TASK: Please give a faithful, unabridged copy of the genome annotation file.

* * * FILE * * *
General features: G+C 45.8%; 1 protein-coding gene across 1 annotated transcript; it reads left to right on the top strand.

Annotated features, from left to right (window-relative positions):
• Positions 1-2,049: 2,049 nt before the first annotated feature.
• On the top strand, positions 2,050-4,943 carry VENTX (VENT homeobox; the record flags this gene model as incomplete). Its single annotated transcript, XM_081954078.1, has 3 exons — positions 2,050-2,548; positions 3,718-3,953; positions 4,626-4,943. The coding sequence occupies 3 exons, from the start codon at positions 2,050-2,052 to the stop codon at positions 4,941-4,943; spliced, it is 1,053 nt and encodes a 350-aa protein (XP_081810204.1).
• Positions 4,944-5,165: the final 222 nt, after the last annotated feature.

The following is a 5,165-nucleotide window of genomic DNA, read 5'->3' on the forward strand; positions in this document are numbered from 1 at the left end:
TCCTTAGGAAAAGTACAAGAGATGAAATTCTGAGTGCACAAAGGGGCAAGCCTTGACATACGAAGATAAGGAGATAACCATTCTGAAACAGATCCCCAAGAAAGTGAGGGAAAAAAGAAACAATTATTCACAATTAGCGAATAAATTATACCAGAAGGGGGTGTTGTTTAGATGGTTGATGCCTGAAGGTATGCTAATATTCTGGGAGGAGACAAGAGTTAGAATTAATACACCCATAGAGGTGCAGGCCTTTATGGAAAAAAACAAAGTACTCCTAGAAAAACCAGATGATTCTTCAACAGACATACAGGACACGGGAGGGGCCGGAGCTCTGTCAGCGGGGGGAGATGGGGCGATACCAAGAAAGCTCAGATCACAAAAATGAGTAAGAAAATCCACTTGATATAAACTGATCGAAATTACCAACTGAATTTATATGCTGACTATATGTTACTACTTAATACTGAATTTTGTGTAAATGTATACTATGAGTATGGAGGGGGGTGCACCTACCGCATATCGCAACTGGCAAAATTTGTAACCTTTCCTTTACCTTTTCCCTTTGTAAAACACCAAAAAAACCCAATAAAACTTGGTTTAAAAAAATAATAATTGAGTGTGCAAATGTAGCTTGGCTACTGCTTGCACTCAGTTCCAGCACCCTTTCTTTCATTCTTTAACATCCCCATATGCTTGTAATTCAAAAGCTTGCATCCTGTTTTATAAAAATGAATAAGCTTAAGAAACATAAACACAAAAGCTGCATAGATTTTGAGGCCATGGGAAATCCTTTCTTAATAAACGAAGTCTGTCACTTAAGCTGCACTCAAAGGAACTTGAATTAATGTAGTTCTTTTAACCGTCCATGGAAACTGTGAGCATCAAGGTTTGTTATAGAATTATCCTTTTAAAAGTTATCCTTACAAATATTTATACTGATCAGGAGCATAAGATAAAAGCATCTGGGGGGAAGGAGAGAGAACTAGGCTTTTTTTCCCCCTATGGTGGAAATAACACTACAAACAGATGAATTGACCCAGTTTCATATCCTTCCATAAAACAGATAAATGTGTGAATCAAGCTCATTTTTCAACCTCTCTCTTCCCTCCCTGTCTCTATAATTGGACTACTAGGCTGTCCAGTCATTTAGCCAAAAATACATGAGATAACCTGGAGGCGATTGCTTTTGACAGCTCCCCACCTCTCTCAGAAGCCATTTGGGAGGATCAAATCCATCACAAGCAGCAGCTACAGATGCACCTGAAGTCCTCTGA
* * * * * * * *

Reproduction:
General features: G+C 45.8%; 1 protein-coding gene across 1 annotated transcript; it reads left to right on the top strand.

Annotated features, from left to right (window-relative positions):
• Positions 1-2,049: 2,049 nt before the first annotated feature.
• On the top strand, positions 2,050-4,943 carry VENTX (VENT homeobox; the record flags this gene model as incomplete). Its single annotated transcript, XM_081954078.1, has 3 exons — positions 2,050-2,548; positions 3,718-3,953; positions 4,626-4,943. The coding sequence occupies 3 exons, from the start codon at positions 2,050-2,052 to the stop codon at positions 4,941-4,943; spliced, it is 1,053 nt and encodes a 350-aa protein (XP_081810204.1).
• Positions 4,944-5,165: the final 222 nt, after the last annotated feature.

The following is a 5,165-nucleotide window of genomic DNA, read 5'->3' on the forward strand; positions in this document are numbered from 1 at the left end:
TCCTTAGGAAAAGTACAAGAGATGAAATTCTGAGTGCACAAAGGGGCAAGCCTTGACATACGAAGATAAGGAGATAACCATTCTGAAACAGATCCCCAAGAAAGTGAGGGAAAAAAGAAACAATTATTCACAATTAGCGAATAAATTATACCAGAAGGGGGTGTTGTTTAGATGGTTGATGCCTGAAGGTATGCTAATATTCTGGGAGGAGACAAGAGTTAGAATTAATACACCCATAGAGGTGCAGGCCTTTATGGAAAAAAACAAAGTACTCCTAGAAAAACCAGATGATTCTTCAACAGACATACAGGACACGGGAGGGGCCGGAGCTCTGTCAGCGGGGGGAGATGGGGCGATACCAAGAAAGCTCAGATCACAAAAATGAGTAAGAAAATCCACTTGATATAAACTGATCGAAATTACCAACTGAATTTATATGCTGACTATATGTTACTACTTAATACTGAATTTTGTGTAAATGTATACTATGAGTATGGAGGGGGGTGCACCTACCGCATATCGCAACTGGCAAAATTTGTAACCTTTCCTTTACCTTTTCCCTTTGTAAAACACCAAAAAAACCCAATAAAACTTGGTTTAAAAAAATAATAATTGAGTGTGCAAATGTAGCTTGGCTACTGCTTGCACTCAGTTCCAGCACCCTTTCTTTCATTCTTTAACATCCCCATATGCTTGTAATTCAAAAGCTTGCATCCTGTTTTATAAAAATGAATAAGCTTAAGAAACATAAACACAAAAGCTGCATAGATTTTGAGGCCATGGGAAATCCTTTCTTAATAAACGAAGTCTGTCACTTAAGCTGCACTCAAAGGAACTTGAATTAATGTAGTTCTTTTAACCGTCCATGGAAACTGTGAGCATCAAGGTTTGTTATAGAATTATCCTTTTAAAAGTTATCCTTACAAATATTTATACTGATCAGGAGCATAAGATAAAAGCATCTGGGGGGAAGGAGAGAGAACTAGGCTTTTTTTCCCCCTATGGTGGAAATAACACTACAAACAGATGAATTGACCCAGTTTCATATCCTTCCATAAAACAGATAAATGTGTGAATCAAGCTCATTTTTCAACCTCTCTCTTCCCTCCCTGTCTCTATAATTGGACTACTAGGCTGTCCAGTCATTTAGCCAAAAATACATGAGATAACCTGGAGGCGATTGCTTTTGACAGCTCCCCACCTCTCTCAGAAGCCATTTGGGAGGATCAAATCCATCACAAGCAGCAGCTACAGATGCACCTGAAGTCCTCTGA